The Dalai Lama took part in a symbolic walk across the Peace Bridge in Derry with leaders of local churches and with his friend Richard Moore of the charity, Children in Crossfire.
Up to 300 local children formed a guard of honour as they walked across the bridge from cityside to waterside.
Mr Moore invited the Dalai Lama to Derry.
He said that he hoped that his presence in the city would send out a message about how far Derry had come but that we could not take peace for granted.
The Dalai Lama, who is a patron of Mr Moore's charity, spoke about the importance and the possibility of peace which he said we must create.
He has said there is no alternative to the peace process during a visit to Northern Ireland.
People have to work and live together and refrain from acting like animals, he said.
The Dalai Lama said: "There is no other alternative to the peace process, there is no other choice - you have to work and live together so we should not act like animals," he said.
The Serpentine Pedestrian peace bridge was opened in 2011.
It cost £14 million (€16.3m) to build and is the length of two-and-a-half football pitches.
Before crossing the bridge, the Dalai Lama met Catholic and Protestant church leaders, including Monsignor Eamon Martin.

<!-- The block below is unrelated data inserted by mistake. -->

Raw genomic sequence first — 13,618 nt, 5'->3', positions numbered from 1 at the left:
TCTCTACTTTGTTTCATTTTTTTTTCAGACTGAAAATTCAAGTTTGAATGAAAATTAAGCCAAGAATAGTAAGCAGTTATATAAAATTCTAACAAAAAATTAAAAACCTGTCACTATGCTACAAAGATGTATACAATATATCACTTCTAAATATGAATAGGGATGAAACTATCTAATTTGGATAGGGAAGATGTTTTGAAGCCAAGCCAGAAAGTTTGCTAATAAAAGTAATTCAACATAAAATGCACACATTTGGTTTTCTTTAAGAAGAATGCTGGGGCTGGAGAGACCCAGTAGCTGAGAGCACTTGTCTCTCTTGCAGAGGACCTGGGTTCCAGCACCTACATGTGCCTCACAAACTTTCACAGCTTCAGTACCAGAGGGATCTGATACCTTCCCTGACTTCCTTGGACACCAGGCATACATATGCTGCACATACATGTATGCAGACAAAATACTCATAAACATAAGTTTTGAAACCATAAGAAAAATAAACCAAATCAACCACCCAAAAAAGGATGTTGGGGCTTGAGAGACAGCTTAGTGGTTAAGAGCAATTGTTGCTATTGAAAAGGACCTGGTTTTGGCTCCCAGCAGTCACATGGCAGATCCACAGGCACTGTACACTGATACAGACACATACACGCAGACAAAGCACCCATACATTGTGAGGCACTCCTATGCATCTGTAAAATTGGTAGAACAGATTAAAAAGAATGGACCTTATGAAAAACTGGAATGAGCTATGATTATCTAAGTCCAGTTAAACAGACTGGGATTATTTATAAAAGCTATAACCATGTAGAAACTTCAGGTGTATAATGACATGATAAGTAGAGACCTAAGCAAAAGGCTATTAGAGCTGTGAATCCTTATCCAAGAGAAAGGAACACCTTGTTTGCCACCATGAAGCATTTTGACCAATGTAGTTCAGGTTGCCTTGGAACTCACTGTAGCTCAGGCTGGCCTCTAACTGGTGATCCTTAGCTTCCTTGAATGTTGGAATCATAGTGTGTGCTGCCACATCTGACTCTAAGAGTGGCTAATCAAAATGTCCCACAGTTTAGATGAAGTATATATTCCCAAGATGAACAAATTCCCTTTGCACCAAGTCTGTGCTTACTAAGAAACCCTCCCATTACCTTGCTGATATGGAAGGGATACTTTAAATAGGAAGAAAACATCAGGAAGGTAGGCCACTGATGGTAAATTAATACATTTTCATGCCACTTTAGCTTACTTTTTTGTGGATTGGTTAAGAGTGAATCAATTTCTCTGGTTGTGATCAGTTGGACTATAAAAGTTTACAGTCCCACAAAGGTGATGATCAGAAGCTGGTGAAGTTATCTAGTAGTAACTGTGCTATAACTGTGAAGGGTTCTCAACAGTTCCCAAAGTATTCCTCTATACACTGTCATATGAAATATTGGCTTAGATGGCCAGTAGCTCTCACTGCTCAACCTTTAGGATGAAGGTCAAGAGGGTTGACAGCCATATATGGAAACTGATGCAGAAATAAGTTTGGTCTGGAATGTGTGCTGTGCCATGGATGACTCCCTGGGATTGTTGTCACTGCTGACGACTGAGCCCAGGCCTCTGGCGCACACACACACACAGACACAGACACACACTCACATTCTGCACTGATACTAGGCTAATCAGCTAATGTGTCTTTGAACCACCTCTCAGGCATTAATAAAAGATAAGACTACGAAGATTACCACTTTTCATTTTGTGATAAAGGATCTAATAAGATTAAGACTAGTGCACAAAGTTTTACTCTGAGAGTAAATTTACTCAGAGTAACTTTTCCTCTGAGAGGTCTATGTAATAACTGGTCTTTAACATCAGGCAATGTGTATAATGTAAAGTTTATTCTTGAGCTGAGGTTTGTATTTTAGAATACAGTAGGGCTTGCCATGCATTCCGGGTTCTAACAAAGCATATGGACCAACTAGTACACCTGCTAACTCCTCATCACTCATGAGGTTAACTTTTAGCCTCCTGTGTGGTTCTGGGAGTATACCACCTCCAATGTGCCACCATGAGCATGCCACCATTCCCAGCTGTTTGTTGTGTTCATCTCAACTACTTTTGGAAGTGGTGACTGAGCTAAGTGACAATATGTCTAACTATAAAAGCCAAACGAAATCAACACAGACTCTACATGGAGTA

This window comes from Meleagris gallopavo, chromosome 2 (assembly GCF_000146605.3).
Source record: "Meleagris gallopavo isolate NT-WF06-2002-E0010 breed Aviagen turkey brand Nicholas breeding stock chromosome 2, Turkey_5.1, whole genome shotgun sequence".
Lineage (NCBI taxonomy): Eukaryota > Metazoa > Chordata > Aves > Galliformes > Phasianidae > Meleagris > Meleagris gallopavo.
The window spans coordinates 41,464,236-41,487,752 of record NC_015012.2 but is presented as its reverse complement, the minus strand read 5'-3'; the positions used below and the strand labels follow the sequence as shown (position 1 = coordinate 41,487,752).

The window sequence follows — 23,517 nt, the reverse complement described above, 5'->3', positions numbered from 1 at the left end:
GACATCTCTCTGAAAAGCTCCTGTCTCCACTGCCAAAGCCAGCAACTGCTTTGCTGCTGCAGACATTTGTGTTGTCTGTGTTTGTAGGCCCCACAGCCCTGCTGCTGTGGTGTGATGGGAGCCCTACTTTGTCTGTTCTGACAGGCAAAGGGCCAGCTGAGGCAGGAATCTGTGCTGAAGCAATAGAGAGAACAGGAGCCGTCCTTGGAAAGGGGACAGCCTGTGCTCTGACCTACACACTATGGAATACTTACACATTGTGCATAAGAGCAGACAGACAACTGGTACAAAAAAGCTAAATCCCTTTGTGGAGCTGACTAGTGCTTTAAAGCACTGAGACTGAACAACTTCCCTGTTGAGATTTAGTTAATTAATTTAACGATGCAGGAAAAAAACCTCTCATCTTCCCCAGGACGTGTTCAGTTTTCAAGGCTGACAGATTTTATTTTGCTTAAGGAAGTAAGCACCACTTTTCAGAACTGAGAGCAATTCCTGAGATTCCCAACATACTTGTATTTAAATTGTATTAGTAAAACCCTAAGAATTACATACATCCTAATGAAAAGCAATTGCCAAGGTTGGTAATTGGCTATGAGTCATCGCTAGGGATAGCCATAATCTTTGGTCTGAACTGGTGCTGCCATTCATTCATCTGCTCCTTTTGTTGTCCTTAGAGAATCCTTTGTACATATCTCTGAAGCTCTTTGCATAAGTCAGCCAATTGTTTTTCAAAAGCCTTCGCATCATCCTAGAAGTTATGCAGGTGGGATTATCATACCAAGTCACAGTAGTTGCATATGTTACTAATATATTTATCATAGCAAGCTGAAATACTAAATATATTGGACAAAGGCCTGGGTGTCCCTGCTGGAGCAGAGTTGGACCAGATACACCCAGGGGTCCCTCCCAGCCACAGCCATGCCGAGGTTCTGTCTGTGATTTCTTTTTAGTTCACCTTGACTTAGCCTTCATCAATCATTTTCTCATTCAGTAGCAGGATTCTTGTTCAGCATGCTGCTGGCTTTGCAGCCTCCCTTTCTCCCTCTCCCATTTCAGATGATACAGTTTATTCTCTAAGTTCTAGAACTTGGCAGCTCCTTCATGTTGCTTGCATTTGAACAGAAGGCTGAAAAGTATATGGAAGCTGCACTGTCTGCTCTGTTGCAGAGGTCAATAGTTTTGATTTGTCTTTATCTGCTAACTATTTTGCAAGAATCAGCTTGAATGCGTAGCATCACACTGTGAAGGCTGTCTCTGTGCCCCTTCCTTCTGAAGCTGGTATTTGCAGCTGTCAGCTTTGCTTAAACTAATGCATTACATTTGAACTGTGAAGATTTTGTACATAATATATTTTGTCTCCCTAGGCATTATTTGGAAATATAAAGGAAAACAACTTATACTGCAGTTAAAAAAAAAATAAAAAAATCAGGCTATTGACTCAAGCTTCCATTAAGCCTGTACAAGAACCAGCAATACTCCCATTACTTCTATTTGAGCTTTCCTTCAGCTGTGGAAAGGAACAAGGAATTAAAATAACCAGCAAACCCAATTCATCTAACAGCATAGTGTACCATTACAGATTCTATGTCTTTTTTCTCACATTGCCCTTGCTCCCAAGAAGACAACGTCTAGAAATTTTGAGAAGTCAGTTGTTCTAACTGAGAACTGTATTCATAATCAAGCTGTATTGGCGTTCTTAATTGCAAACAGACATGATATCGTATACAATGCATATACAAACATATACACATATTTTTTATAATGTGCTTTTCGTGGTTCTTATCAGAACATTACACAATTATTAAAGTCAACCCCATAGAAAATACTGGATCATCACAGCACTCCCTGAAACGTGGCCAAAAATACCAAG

At the other end he was presented with a gift by two children.
He attended an event called Culture Of Compassion at a former army barracks turned civic space in the city and give a public address.
The Dalai Lama last visited the city in 2007 when he attended anniversary celebrations for the charity Children In Crossfire, which is organising today's event.
The charity promotes early childhood care and development in some of the poorest countries in the world and its patron is Tibet's spiritual leader.
Richard Moore, the organisation's director, met the Dalai Lama in India, where he is in exile from Chinese-ruled Tibet.
Mr Moore was shot and blinded by a British soldier 40 years ago.
He travelled to meet the Dalai Lama with the man who shot him after they befriended each other.